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      Global, regional, and national age-sex specific all-cause and cause-specific mortality for 240 causes of death, 1990-2013: a systematic analysis for the Global Burden of Disease Study 2013.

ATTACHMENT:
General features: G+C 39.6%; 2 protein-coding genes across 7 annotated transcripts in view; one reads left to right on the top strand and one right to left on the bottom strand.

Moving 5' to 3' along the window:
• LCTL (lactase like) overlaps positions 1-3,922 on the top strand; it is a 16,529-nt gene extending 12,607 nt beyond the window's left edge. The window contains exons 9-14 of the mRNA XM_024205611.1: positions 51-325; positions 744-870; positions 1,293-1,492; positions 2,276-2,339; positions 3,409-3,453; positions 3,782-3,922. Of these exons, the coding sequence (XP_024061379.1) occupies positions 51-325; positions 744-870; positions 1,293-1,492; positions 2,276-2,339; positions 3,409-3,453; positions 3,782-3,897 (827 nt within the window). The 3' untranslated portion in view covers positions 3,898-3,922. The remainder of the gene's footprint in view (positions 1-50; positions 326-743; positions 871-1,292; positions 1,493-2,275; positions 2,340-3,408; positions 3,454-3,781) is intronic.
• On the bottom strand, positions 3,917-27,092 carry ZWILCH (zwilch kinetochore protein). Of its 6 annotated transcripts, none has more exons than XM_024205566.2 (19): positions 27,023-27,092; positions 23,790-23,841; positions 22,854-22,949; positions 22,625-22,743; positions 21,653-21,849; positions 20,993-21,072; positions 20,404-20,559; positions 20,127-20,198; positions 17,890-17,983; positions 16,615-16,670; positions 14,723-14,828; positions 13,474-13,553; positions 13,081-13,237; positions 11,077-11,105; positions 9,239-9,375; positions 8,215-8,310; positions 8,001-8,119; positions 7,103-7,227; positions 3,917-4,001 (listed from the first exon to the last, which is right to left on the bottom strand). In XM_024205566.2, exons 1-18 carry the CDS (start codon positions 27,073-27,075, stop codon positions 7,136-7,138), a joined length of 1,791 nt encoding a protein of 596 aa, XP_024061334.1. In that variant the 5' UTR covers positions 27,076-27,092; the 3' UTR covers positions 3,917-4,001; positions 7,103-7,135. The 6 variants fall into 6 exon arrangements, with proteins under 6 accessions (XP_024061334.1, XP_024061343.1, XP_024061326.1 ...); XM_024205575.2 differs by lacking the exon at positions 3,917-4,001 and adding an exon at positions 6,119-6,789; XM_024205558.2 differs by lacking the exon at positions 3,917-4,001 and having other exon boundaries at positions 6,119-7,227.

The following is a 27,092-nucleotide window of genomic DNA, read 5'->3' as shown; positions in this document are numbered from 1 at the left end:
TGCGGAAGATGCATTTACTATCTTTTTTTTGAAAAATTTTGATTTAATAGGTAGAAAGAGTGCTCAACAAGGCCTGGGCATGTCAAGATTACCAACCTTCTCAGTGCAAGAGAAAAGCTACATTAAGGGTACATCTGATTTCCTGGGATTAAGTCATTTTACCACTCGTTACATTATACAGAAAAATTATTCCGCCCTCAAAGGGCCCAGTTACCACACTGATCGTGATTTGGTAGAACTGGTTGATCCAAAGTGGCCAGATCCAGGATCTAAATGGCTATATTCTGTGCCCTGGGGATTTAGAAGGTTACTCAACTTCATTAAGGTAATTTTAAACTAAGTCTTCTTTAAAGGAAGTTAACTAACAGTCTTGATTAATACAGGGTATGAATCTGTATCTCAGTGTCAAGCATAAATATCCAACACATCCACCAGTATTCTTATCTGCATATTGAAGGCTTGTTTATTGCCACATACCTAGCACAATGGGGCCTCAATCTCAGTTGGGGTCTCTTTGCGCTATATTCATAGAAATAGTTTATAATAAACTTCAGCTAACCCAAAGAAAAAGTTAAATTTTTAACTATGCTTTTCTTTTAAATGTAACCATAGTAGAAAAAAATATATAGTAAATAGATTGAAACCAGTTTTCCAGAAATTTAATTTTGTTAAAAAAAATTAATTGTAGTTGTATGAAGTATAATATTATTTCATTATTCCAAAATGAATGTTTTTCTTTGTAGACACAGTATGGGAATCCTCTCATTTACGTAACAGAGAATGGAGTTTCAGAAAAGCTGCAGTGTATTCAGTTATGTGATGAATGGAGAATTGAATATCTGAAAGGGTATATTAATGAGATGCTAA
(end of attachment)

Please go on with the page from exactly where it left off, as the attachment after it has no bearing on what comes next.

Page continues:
Up-to-date evidence on levels and trends for age-sex-specific all-cause and cause-specific mortality is essential for the formation of global, regional, and national health policies. In the Global Burden of Disease Study 2013 (GBD 2013) we estimated yearly deaths for 188 countries between 1990, and 2013. We used the results to assess whether there is epidemiological convergence across countries. We estimated age-sex-specific all-cause mortality using the GBD 2010 methods with some refinements to improve accuracy applied to an updated database of vital registration, survey, and census data. We generally estimated cause of death as in the GBD 2010. Key improvements included the addition of more recent vital registration data for 72 countries, an updated verbal autopsy literature review, two new and detailed data systems for China, and more detail for Mexico, UK, Turkey, and Russia. We improved statistical models for garbage code redistribution. We used six different modelling strategies across the 240 causes; cause of death ensemble modelling (CODEm) was the dominant strategy for causes with sufficient information. Trends for Alzheimer's disease and other dementias were informed by meta-regression of prevalence studies. For pathogen-specific causes of diarrhoea and lower respiratory infections we used a counterfactual approach. We computed two measures of convergence (inequality) across countries: the average relative difference across all pairs of countries (Gini coefficient) and the average absolute difference across countries. To summarise broad findings, we used multiple decrement life-tables to decompose probabilities of death from birth to exact age 15 years, from exact age 15 years to exact age 50 years, and from exact age 50 years to exact age 75 years, and life expectancy at birth into major causes. For all quantities reported, we computed 95% uncertainty intervals (UIs). We constrained cause-specific fractions within each age-sex-country-year group to sum to all-cause mortality based on draws from the uncertainty distributions. Global life expectancy for both sexes increased from 65.3 years (UI 65.0-65.6) in 1990, to 71.5 years (UI 71.0-71.9) in 2013, while the number of deaths increased from 47.5 million (UI 46.8-48.2) to 54.9 million (UI 53.6-56.3) over the same interval. Global progress masked variation by age and sex: for children, average absolute differences between countries decreased but relative differences increased. For women aged 25-39 years and older than 75 years and for men aged 20-49 years and 65 years and older, both absolute and relative differences increased. Decomposition of global and regional life expectancy showed the prominent role of reductions in age-standardised death rates for cardiovascular diseases and cancers in high-income regions, and reductions in child deaths from diarrhoea, lower respiratory infections, and neonatal causes in low-income regions. HIV/AIDS reduced life expectancy in southern sub-Saharan Africa. For most communicable causes of death both numbers of deaths and age-standardised death rates fell whereas for most non-communicable causes, demographic shifts have increased numbers of deaths but decreased age-standardised death rates. Global deaths from injury increased by 10.7%, from 4.3 million deaths in 1990 to 4.8 million in 2013; but age-standardised rates declined over the same period by 21%. For some causes of more than 100,000 deaths per year in 2013, age-standardised death rates increased between 1990 and 2013, including HIV/AIDS, pancreatic cancer, atrial fibrillation and flutter, drug use disorders, diabetes, chronic kidney disease, and sickle-cell anaemias. Diarrhoeal diseases, lower respiratory infections, neonatal causes, and malaria are still in the top five causes of death in children younger than 5 years. The most important pathogens are rotavirus for diarrhoea and pneumococcus for lower respiratory infections. Country-specific probabilities of death over three phases of life were substantially varied between and within regions. For most countries, the general pattern of reductions in age-sex specific mortality has been associated with a progressive shift towards a larger share of the remaining deaths caused by non-communicable disease and injuries. Assessing epidemiological convergence across countries depends on whether an absolute or relative measure of inequality is used. Nevertheless, age-standardised death rates for seven substantial causes are increasing, suggesting the potential for reversals in some countries. Important gaps exist in the empirical data for cause of death estimates for some countries; for example, no national data for India are available for the past decade. Bill & Melinda Gates Foundation. Copyright © 2015 Elsevier Ltd. All rights reserved.